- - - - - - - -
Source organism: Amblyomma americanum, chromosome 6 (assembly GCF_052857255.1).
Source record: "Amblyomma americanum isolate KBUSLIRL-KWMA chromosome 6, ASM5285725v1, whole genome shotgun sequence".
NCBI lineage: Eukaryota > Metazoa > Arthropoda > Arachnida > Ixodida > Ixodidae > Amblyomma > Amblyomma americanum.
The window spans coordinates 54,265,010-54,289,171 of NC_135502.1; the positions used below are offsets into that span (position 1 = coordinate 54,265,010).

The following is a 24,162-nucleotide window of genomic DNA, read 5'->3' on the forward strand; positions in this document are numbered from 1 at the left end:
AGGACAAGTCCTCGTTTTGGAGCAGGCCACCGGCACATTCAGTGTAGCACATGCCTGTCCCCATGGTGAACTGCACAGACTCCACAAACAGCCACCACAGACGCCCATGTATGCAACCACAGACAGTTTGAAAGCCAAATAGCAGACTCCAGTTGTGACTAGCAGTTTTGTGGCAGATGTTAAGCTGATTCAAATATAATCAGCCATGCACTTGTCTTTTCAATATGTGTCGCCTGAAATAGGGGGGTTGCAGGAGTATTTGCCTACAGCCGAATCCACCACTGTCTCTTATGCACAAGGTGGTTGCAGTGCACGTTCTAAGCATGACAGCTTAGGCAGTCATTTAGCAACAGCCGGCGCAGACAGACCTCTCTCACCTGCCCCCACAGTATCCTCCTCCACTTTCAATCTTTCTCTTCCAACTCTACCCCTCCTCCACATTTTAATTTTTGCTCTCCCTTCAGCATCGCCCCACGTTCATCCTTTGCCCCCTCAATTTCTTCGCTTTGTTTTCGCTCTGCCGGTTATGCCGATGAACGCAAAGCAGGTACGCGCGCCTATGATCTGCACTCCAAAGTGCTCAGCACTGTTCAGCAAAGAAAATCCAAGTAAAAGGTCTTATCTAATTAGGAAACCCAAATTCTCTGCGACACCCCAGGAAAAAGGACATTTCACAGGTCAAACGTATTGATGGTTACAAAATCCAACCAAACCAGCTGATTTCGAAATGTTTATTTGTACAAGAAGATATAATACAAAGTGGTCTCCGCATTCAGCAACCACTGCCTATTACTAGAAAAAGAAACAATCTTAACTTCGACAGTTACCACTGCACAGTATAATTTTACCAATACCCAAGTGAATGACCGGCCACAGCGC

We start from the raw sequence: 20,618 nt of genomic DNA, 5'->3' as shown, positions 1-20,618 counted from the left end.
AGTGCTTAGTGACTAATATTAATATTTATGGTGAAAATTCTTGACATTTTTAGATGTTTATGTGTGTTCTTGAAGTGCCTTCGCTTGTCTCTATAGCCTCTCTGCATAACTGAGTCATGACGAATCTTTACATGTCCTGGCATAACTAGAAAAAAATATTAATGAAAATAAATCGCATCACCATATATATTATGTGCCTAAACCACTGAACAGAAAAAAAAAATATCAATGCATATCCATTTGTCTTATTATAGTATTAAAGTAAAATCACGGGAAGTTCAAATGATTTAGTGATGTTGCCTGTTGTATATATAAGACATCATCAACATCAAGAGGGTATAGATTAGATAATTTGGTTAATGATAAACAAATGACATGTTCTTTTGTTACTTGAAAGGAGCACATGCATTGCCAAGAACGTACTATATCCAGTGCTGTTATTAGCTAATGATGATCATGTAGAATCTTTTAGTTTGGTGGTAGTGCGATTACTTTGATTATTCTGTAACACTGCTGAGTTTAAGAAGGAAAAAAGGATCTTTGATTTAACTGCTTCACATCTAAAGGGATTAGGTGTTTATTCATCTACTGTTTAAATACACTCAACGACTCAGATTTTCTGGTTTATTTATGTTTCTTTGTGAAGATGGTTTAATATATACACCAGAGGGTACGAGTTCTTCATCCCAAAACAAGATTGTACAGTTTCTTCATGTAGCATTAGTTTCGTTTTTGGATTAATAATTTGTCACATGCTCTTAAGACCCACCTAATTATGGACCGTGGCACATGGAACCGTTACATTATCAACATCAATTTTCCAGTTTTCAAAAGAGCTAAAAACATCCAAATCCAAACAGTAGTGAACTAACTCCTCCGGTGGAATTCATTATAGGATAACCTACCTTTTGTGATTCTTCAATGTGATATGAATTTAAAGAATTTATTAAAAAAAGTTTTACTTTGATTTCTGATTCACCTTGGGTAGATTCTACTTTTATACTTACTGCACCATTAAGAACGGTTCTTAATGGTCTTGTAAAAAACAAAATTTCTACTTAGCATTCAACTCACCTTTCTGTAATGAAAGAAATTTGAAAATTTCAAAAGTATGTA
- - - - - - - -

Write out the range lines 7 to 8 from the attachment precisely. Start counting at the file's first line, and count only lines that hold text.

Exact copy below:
We start from the raw sequence: 20,618 nt of genomic DNA, 5'->3' as shown, positions 1-20,618 counted from the left end.
AGTGCTTAGTGACTAATATTAATATTTATGGTGAAAATTCTTGACATTTTTAGATGTTTATGTGTGTTCTTGAAGTGCCTTCGCTTGTCTCTATAGCCTCTCTGCATAACTGAGTCATGACGAATCTTTACATGTCCTGGCATAACTAGAAAAAAATATTAATGAAAATAAATCGCATCACCATATATATTATGTGCCTAAACCACTGAACAGAAAAAAAAAATATCAATGCATATCCATTTGTCTTATTATAGTATTAAAGTAAAATCACGGGAAGTTCAAATGATTTAGTGATGTTGCCTGTTGTATATATAAGACATCATCAACATCAAGAGGGTATAGATTAGATAATTTGGTTAATGATAAACAAATGACATGTTCTTTTGTTACTTGAAAGGAGCACATGCATTGCCAAGAACGTACTATATCCAGTGCTGTTATTAGCTAATGATGATCATGTAGAATCTTTTAGTTTGGTGGTAGTGCGATTACTTTGATTATTCTGTAACACTGCTGAGTTTAAGAAGGAAAAAAGGATCTTTGATTTAACTGCTTCACATCTAAAGGGATTAGGTGTTTATTCATCTACTGTTTAAATACACTCAACGACTCAGATTTTCTGGTTTATTTATGTTTCTTTGTGAAGATGGTTTAATATATACACCAGAGGGTACGAGTTCTTCATCCCAAAACAAGATTGTACAGTTTCTTCATGTAGCATTAGTTTCGTTTTTGGATTAATAATTTGTCACATGCTCTTAAGACCCACCTAATTATGGACCGTGGCACATGGAACCGTTACATTATCAACATCAATTTTCCAGTTTTCAAAAGAGCTAAAAACATCCAAATCCAAACAGTAGTGAACTAACTCCTCCGGTGGAATTCATTATAGGATAACCTACCTTTTGTGATTCTTCAATGTGATATGAATTTAAAGAATTTATTAAAAAAAGTTTTACTTTGATTTCTGATTCACCTTGGGTAGATTCTACTTTTATACTTACTGCACCATTAAGAACGGTTCTTAATGGTCTTGTAAAAAACAAAATTTCTACTTAGCATTCAACTCACCTTTCTGTAATGAAAGAAATTTGAAAATTTCAAAAGTATGTA